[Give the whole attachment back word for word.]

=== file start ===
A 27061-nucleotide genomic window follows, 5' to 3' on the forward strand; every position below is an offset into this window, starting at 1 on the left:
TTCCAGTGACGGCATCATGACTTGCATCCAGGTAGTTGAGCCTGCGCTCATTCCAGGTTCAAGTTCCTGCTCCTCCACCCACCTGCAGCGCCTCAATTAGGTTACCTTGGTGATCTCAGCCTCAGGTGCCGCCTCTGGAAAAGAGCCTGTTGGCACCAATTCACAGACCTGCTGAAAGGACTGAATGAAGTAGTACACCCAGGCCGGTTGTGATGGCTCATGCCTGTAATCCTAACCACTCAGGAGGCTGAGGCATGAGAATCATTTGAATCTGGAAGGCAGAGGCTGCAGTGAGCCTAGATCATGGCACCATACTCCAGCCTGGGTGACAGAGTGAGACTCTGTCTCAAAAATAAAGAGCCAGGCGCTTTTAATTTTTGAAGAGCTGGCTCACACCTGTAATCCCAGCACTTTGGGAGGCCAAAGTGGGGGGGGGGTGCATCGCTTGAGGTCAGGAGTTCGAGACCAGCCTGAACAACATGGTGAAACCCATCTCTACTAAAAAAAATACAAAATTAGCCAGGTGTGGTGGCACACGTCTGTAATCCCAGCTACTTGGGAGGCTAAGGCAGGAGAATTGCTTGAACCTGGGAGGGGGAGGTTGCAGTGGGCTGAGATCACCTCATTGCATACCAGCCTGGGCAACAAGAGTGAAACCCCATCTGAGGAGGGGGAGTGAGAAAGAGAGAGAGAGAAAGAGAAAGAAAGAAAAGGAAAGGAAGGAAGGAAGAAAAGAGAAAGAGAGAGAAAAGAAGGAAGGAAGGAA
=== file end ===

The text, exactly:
A 27061-nucleotide genomic window follows, 5' to 3' on the forward strand; every position below is an offset into this window, starting at 1 on the left:
TTCCAGTGACGGCATCATGACTTGCATCCAGGTAGTTGAGCCTGCGCTCATTCCAGGTTCAAGTTCCTGCTCCTCCACCCACCTGCAGCGCCTCAATTAGGTTACCTTGGTGATCTCAGCCTCAGGTGCCGCCTCTGGAAAAGAGCCTGTTGGCACCAATTCACAGACCTGCTGAAAGGACTGAATGAAGTAGTACACCCAGGCCGGTTGTGATGGCTCATGCCTGTAATCCTAACCACTCAGGAGGCTGAGGCATGAGAATCATTTGAATCTGGAAGGCAGAGGCTGCAGTGAGCCTAGATCATGGCACCATACTCCAGCCTGGGTGACAGAGTGAGACTCTGTCTCAAAAATAAAGAGCCAGGCGCTTTTAATTTTTGAAGAGCTGGCTCACACCTGTAATCCCAGCACTTTGGGAGGCCAAAGTGGGGGGGGGGTGCATCGCTTGAGGTCAGGAGTTCGAGACCAGCCTGAACAACATGGTGAAACCCATCTCTACTAAAAAAAATACAAAATTAGCCAGGTGTGGTGGCACACGTCTGTAATCCCAGCTACTTGGGAGGCTAAGGCAGGAGAATTGCTTGAACCTGGGAGGGGGAGGTTGCAGTGGGCTGAGATCACCTCATTGCATACCAGCCTGGGCAACAAGAGTGAAACCCCATCTGAGGAGGGGGAGTGAGAAAGAGAGAGAGAGAAAGAGAAAGAAAGAAAAGGAAAGGAAGGAAGGAAGAAAAGAGAAAGAGAGAGAAAAGAAGGAAGGAAGGAA